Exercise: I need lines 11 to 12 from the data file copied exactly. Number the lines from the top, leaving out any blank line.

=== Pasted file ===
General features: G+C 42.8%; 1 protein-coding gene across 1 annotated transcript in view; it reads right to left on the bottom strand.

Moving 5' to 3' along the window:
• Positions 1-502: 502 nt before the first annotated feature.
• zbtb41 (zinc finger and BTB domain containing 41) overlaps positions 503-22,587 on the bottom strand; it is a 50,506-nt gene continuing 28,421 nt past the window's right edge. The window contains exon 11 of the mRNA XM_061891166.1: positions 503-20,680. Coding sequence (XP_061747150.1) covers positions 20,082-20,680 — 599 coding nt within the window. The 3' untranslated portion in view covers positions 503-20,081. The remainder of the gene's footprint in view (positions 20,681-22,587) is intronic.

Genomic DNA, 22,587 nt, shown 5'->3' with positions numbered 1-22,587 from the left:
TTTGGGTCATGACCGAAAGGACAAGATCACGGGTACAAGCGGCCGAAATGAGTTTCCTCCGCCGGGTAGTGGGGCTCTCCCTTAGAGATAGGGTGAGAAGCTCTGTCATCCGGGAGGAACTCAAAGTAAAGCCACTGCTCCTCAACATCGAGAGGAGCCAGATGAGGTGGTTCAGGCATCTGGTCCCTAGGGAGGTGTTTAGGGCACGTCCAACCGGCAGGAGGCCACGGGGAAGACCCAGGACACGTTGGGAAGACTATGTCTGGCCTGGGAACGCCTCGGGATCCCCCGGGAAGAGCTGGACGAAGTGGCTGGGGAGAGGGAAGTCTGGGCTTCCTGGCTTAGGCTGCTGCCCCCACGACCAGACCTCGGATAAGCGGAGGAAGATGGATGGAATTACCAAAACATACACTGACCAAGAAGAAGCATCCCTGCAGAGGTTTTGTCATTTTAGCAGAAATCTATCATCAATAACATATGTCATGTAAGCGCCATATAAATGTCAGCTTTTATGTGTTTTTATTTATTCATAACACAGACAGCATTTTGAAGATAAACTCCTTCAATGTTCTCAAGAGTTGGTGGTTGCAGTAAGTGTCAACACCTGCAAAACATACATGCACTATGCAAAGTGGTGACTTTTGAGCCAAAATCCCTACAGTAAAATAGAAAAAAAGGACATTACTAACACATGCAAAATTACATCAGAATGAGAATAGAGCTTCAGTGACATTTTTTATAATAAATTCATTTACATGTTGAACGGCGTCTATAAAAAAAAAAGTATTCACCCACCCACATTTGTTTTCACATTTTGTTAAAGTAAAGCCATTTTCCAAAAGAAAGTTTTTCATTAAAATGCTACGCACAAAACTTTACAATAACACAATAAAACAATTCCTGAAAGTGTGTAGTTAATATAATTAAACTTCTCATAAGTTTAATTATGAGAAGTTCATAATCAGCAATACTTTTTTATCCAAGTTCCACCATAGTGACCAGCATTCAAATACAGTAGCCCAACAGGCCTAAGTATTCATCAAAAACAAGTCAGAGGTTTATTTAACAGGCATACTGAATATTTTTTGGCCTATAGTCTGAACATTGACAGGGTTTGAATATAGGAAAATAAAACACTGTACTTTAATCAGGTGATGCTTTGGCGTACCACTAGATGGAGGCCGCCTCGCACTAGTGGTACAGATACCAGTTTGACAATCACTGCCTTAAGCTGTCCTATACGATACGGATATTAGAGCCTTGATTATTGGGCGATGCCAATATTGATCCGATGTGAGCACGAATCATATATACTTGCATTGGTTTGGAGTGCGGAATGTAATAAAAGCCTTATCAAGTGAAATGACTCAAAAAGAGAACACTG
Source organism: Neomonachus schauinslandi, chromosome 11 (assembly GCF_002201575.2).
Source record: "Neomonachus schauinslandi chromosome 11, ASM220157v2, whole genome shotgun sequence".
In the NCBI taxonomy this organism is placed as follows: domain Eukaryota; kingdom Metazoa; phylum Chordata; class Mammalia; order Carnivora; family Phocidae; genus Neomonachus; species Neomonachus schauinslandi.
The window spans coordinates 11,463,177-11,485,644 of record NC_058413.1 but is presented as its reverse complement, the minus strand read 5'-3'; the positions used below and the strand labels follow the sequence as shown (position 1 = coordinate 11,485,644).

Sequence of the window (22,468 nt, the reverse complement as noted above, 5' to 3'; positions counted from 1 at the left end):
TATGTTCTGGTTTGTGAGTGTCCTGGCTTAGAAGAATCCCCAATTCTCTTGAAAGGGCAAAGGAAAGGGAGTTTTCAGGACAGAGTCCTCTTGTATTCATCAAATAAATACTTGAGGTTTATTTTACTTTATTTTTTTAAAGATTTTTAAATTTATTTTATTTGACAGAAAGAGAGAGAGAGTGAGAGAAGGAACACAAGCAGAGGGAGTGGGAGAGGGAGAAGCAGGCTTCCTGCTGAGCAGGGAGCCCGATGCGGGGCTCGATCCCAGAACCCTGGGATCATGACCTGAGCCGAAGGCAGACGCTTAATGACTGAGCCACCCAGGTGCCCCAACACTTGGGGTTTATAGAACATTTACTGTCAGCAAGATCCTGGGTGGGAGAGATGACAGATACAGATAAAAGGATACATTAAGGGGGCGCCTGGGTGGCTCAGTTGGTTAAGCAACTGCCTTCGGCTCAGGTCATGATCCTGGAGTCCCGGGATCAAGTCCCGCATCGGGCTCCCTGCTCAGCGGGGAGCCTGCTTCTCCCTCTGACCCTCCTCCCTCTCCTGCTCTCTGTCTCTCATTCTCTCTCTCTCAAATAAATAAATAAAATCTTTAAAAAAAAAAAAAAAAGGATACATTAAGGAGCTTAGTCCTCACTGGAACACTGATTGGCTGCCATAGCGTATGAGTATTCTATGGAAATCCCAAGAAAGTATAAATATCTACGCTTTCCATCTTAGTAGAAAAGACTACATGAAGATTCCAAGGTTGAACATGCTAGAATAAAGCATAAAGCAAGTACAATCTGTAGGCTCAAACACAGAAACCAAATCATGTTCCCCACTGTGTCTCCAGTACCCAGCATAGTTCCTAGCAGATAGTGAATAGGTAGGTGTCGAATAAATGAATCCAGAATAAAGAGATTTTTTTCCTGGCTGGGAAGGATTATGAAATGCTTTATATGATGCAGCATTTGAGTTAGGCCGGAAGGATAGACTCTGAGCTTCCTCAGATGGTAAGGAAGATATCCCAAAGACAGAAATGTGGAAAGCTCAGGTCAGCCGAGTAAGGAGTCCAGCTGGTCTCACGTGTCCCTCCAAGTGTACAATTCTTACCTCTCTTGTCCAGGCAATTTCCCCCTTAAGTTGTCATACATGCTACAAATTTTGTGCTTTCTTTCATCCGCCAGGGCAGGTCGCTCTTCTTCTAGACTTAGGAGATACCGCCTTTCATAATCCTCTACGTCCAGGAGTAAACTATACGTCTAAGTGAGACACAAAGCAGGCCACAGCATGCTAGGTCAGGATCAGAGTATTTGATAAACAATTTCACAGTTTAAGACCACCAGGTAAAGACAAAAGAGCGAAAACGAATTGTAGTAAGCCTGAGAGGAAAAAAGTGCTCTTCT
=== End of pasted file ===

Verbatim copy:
Sequence of the window (22,468 nt, the reverse complement as noted above, 5' to 3'; positions counted from 1 at the left end):
TATGTTCTGGTTTGTGAGTGTCCTGGCTTAGAAGAATCCCCAATTCTCTTGAAAGGGCAAAGGAAAGGGAGTTTTCAGGACAGAGTCCTCTTGTATTCATCAAATAAATACTTGAGGTTTATTTTACTTTATTTTTTTAAAGATTTTTAAATTTATTTTATTTGACAGAAAGAGAGAGAGAGTGAGAGAAGGAACACAAGCAGAGGGAGTGGGAGAGGGAGAAGCAGGCTTCCTGCTGAGCAGGGAGCCCGATGCGGGGCTCGATCCCAGAACCCTGGGATCATGACCTGAGCCGAAGGCAGACGCTTAATGACTGAGCCACCCAGGTGCCCCAACACTTGGGGTTTATAGAACATTTACTGTCAGCAAGATCCTGGGTGGGAGAGATGACAGATACAGATAAAAGGATACATTAAGGGGGCGCCTGGGTGGCTCAGTTGGTTAAGCAACTGCCTTCGGCTCAGGTCATGATCCTGGAGTCCCGGGATCAAGTCCCGCATCGGGCTCCCTGCTCAGCGGGGAGCCTGCTTCTCCCTCTGACCCTCCTCCCTCTCCTGCTCTCTGTCTCTCATTCTCTCTCTCTCAAATAAATAAATAAAATCTTTAAAAAAAAAAAAAAAAGGATACATTAAGGAGCTTAGTCCTCACTGGAACACTGATTGGCTGCCATAGCGTATGAGTATTCTATGGAAATCCCAAGAAAGTATAAATATCTACGCTTTCCATCTTAGTAGAAAAGACTACATGAAGATTCCAAGGTTGAACATGCTAGAATAAAGCATAAAGCAAGTACAATCTGTAGGCTCAAACACAGAAACCAAATCATGTTCCCCACTGTGTCTCCAGTACCCAGCATAGTTCCTAGCAGATAGTGAATAGGTAGGTGTCGAATAAATGAATCCAGAATAAAGAGATTTTTTTCCTGGCTGGGAAGGATTATGAAATGCTTTATATGATGCAGCATTTGAGTTAGGCCGGAAGGATAGACTCTGAGCTTCCTCAGATGGTAAGGAAGATATCCCAAAGACAGAAATGTGGAAAGCTCAGGTCAGCCGAGTAAGGAGTCCAGCTGGTCTCACGTGTCCCTCCAAGTGTACAATTCTTACCTCTCTTGTCCAGGCAATTTCCCCCTTAAGTTGTCATACATGCTACAAATTTTGTGCTTTCTTTCATCCGCCAGGGCAGGTCGCTCTTCTTCTAGACTTAGGAGATACCGCCTTTCATAATCCTCTACGTCCAGGAGTAAACTATACGTCTAAGTGAGACACAAAGCAGGCCACAGCATGCTAGGTCAGGATCAGAGTATTTGATAAACAATTTCACAGTTTAAGACCACCAGGTAAAGACAAAAGAGCGAAAACGAATTGTAGTAAGCCTGAGAGGAAAAAAGTGCTCTTCT